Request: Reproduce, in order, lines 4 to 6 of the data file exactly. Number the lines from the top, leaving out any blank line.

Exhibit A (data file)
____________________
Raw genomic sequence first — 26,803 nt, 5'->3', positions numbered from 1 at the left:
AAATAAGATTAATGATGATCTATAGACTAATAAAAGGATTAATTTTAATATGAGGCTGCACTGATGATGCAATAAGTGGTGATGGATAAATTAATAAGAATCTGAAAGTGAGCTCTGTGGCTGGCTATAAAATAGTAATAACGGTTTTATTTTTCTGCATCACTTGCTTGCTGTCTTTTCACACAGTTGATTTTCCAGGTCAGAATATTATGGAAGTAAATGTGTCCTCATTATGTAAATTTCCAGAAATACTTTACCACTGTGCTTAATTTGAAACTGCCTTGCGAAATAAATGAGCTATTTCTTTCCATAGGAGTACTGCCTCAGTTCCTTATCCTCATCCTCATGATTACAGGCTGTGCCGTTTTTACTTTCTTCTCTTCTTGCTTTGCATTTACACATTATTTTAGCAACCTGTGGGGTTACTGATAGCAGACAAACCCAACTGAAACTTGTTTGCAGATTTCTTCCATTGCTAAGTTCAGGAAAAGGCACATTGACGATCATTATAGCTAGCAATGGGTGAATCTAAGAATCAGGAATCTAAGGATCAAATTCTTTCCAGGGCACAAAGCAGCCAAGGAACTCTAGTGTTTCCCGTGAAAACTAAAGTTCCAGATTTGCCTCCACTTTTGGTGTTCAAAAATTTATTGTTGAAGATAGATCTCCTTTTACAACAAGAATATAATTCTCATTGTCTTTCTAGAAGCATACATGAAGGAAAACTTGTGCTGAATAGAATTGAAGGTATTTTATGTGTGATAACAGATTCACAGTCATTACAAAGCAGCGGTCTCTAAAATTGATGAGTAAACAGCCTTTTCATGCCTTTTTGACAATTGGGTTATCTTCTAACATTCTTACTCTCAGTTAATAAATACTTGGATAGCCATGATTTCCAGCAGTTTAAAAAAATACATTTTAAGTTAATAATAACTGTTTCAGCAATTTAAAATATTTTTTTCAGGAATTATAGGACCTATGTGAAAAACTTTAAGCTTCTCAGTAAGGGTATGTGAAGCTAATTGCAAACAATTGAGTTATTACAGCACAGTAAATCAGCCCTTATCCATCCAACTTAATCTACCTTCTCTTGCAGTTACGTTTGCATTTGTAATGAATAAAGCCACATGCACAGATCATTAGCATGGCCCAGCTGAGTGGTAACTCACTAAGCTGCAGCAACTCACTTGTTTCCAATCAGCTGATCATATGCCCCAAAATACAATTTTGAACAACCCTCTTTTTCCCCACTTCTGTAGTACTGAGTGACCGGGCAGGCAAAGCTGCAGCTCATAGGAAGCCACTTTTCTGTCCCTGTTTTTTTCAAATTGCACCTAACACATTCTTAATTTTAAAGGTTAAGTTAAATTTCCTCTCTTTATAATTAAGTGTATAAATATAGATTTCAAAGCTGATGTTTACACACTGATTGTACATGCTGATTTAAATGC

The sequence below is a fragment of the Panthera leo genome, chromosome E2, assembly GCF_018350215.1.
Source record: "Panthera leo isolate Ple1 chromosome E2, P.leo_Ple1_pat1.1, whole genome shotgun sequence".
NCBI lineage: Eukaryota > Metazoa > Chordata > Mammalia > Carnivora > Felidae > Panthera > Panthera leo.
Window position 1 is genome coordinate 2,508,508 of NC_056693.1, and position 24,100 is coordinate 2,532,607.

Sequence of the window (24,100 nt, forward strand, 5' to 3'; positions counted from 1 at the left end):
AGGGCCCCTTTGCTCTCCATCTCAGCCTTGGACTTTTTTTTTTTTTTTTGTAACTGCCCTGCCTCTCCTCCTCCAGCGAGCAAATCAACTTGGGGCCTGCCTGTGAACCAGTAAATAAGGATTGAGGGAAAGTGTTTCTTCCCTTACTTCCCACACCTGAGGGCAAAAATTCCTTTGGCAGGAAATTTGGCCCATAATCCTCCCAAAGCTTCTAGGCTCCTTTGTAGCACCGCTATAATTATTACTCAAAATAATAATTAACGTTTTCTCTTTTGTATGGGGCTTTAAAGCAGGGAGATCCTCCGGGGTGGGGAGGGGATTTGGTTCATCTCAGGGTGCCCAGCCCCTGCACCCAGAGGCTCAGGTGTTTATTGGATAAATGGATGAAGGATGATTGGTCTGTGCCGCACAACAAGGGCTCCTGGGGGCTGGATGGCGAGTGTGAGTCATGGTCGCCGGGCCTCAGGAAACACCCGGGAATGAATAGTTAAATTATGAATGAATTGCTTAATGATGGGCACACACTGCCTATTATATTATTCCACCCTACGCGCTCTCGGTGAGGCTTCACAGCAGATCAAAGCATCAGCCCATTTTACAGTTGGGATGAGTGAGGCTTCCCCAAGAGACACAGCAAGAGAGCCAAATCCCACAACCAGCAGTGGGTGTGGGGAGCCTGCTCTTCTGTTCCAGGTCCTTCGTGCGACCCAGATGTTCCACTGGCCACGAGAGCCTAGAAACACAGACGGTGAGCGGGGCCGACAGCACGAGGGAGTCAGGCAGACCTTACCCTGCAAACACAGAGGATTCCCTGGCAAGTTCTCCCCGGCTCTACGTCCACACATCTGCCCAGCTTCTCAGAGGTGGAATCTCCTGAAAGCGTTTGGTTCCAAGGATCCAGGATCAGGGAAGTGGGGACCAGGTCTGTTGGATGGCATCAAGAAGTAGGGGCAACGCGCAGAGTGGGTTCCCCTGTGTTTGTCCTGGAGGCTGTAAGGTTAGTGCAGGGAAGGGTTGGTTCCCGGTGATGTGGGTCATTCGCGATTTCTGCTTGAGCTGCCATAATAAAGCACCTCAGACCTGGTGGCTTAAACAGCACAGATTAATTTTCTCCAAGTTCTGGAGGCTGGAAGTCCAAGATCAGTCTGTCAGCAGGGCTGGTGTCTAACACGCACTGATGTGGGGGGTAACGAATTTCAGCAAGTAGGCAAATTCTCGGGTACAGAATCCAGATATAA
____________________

Source record: "Panthera leo isolate Ple1 chromosome E2, P.leo_Ple1_pat1.1, whole genome shotgun sequence".
NCBI lineage: Eukaryota > Metazoa > Chordata > Mammalia > Carnivora > Felidae > Panthera > Panthera leo.
Window position 1 is genome coordinate 2,508,508 of NC_056693.1, and position 24,100 is coordinate 2,532,607.